OECD, a powerful international organization whose members represent the world’s largest economies has issued a strong warning about the “threats and risks” posed by lawyers, accountants and other facilitators who help their clients commit and conceal financial crimes.
These “professional enablers,” often associated with the secretive offshore finance industry, “undermine not only the rule of law, but their own profession,” says the Paris-based Organisation for Economic Cooperation and Development in a new report. While it stops short of concrete prescriptions, the report includes broad recommendations aimed at “targeting professional enablers and disrupting their activities.”
The “Ending the Shell Game” report, which cites reporting by the International Consortium of Investigative Journalists in its opening paragraph, marks the OECD’s first detailed foray into the realm of criminal professional enablers, a wide term that encompasses a potpourri of whizzes with special skills, including tax advisers, wealth managers, lawyers, accountants, company formation agents and trust companies. Many of the OECD’s 37 member countries, including the United States, the Netherlands and Switzerland are home to hoards of professional enablers and have poor track records in holding the various sectors accountable.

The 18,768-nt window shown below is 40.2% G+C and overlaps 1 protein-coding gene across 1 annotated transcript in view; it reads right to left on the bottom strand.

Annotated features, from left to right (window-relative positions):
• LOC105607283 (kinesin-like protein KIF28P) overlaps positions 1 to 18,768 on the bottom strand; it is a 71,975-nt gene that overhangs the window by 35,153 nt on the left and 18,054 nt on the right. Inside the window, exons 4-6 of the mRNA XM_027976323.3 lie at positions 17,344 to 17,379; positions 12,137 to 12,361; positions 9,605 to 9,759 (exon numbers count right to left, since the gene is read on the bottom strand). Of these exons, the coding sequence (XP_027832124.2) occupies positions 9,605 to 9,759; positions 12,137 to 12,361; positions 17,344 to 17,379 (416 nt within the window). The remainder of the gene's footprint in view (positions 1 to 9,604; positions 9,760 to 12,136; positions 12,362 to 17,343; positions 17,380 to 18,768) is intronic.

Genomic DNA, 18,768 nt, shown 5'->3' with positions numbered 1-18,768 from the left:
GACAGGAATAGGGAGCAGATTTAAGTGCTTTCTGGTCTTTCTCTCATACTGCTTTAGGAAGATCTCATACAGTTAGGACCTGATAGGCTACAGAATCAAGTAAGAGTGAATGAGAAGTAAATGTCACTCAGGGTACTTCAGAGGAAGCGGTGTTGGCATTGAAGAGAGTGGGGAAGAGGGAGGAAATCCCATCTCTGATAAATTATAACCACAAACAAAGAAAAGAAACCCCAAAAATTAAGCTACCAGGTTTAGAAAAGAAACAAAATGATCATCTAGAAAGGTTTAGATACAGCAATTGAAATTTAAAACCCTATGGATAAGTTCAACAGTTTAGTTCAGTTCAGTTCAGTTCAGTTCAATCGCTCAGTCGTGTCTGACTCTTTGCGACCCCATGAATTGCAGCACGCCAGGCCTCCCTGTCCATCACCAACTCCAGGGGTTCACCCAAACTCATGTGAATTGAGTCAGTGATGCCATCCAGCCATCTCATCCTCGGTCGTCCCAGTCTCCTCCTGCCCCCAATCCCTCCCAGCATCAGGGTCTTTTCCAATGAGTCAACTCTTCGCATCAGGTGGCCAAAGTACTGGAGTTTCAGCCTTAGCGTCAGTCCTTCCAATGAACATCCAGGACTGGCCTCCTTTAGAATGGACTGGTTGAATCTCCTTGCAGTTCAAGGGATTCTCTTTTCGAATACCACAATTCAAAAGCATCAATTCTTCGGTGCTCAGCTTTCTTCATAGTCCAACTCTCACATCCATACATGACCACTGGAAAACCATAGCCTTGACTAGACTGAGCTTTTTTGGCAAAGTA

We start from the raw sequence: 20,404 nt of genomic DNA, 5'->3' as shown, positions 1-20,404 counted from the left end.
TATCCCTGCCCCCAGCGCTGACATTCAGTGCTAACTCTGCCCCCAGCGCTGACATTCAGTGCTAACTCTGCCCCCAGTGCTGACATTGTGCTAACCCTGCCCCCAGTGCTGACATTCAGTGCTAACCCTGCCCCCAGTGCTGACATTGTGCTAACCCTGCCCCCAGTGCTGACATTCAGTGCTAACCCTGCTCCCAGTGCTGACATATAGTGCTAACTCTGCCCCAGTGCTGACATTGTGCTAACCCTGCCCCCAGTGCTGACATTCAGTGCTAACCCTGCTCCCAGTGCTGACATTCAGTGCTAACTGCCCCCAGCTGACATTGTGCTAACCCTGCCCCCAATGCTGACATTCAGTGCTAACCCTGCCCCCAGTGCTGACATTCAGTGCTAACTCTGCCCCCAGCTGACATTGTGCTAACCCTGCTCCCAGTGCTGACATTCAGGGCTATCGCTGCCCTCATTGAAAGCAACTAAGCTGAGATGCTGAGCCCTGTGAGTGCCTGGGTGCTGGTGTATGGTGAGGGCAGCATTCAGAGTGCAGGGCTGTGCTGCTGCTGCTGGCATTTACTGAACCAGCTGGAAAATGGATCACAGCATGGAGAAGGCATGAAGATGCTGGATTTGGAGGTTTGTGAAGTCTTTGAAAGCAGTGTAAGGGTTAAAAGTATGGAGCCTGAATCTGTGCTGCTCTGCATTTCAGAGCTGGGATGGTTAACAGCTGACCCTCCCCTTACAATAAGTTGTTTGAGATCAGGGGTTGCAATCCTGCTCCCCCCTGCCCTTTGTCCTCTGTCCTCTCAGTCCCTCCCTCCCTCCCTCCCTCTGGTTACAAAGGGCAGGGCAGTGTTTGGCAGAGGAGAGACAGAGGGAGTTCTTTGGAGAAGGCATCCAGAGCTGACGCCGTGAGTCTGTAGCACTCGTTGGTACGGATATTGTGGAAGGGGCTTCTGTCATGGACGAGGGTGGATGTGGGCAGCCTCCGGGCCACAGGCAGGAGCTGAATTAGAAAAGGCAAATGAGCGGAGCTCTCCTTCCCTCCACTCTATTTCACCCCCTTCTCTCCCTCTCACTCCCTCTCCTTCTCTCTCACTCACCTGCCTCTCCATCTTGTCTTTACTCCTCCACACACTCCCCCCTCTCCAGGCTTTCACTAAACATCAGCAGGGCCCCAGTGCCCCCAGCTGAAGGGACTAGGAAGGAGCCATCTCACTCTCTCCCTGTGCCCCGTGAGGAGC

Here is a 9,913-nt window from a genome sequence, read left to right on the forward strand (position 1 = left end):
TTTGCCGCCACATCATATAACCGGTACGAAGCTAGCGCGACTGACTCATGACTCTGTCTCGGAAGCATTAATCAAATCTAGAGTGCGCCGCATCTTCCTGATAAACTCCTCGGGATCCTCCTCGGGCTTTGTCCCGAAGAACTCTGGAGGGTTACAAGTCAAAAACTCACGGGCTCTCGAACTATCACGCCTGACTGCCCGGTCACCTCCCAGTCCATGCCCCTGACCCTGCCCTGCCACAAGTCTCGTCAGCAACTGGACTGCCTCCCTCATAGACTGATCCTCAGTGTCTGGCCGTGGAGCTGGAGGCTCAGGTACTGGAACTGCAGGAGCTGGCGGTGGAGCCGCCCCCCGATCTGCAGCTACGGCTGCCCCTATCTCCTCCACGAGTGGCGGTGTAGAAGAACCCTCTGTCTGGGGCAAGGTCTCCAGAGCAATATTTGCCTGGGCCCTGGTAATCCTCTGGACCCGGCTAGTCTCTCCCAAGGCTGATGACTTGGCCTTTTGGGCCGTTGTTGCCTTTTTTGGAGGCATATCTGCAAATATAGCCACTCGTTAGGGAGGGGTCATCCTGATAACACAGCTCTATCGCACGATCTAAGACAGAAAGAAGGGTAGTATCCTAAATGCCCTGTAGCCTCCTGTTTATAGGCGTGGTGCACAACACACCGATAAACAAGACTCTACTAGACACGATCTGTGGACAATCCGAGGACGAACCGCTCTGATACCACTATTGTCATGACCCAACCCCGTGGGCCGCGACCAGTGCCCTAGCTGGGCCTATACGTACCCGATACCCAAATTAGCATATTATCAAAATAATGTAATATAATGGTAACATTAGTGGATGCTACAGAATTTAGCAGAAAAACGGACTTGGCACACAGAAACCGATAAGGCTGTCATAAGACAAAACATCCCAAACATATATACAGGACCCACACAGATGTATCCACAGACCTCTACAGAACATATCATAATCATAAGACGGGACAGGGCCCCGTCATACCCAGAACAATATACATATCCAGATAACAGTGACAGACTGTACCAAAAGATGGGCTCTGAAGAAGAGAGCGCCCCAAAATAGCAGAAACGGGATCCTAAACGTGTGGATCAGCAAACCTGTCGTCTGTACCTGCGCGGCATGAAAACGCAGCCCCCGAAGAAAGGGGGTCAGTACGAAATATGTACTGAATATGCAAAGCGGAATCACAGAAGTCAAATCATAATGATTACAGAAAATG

Recommendations for countries include more education about the role of enablers in financial crime and tougher laws to hold them criminally liable. Where lawyers can too easily hide behind client-attorney privilege and refuse to share possible evidence of crime with law enforcement, for example, the OECD suggests that countries consider new legislation.
All countries, the OECD suggests, should create national strategies “to tackle professional enablers who actively participate in tax crimes and other financial crimes.”